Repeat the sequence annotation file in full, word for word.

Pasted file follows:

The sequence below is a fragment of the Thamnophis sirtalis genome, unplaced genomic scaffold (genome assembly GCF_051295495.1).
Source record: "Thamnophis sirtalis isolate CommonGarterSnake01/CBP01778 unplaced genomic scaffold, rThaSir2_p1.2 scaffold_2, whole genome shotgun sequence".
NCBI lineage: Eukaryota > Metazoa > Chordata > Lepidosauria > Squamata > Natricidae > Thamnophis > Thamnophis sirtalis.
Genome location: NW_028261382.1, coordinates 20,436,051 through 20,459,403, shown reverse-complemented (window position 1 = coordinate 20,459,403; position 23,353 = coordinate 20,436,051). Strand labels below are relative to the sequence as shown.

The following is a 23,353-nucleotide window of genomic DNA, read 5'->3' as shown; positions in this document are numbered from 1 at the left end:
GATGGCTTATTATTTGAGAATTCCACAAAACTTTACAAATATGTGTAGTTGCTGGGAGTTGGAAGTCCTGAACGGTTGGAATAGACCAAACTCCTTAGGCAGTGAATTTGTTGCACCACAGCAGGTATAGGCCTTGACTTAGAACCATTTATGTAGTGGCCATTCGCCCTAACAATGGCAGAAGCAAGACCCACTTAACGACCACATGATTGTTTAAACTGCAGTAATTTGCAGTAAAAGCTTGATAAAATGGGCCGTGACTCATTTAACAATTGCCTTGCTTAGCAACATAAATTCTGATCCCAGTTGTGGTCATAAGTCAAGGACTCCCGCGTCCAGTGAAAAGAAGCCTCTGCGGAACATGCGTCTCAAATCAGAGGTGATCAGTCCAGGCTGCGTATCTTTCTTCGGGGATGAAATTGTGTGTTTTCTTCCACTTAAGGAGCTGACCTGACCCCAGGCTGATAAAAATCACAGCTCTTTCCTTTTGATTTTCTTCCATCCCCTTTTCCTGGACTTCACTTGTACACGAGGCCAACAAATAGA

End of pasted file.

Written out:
The sequence below is a fragment of the Thamnophis sirtalis genome, unplaced genomic scaffold (genome assembly GCF_051295495.1).
Source record: "Thamnophis sirtalis isolate CommonGarterSnake01/CBP01778 unplaced genomic scaffold, rThaSir2_p1.2 scaffold_2, whole genome shotgun sequence".
NCBI lineage: Eukaryota > Metazoa > Chordata > Lepidosauria > Squamata > Natricidae > Thamnophis > Thamnophis sirtalis.
Genome location: NW_028261382.1, coordinates 20,436,051 through 20,459,403, shown reverse-complemented (window position 1 = coordinate 20,459,403; position 23,353 = coordinate 20,436,051). Strand labels below are relative to the sequence as shown.

The following is a 23,353-nucleotide window of genomic DNA, read 5'->3' as shown; positions in this document are numbered from 1 at the left end:
GATGGCTTATTATTTGAGAATTCCACAAAACTTTACAAATATGTGTAGTTGCTGGGAGTTGGAAGTCCTGAACGGTTGGAATAGACCAAACTCCTTAGGCAGTGAATTTGTTGCACCACAGCAGGTATAGGCCTTGACTTAGAACCATTTATGTAGTGGCCATTCGCCCTAACAATGGCAGAAGCAAGACCCACTTAACGACCACATGATTGTTTAAACTGCAGTAATTTGCAGTAAAAGCTTGATAAAATGGGCCGTGACTCATTTAACAATTGCCTTGCTTAGCAACATAAATTCTGATCCCAGTTGTGGTCATAAGTCAAGGACTCCCGCGTCCAGTGAAAAGAAGCCTCTGCGGAACATGCGTCTCAAATCAGAGGTGATCAGTCCAGGCTGCGTATCTTTCTTCGGGGATGAAATTGTGTGTTTTCTTCCACTTAAGGAGCTGACCTGACCCCAGGCTGATAAAAATCACAGCTCTTTCCTTTTGATTTTCTTCCATCCCCTTTTCCTGGACTTCACTTGTACACGAGGCCAACAAATAGA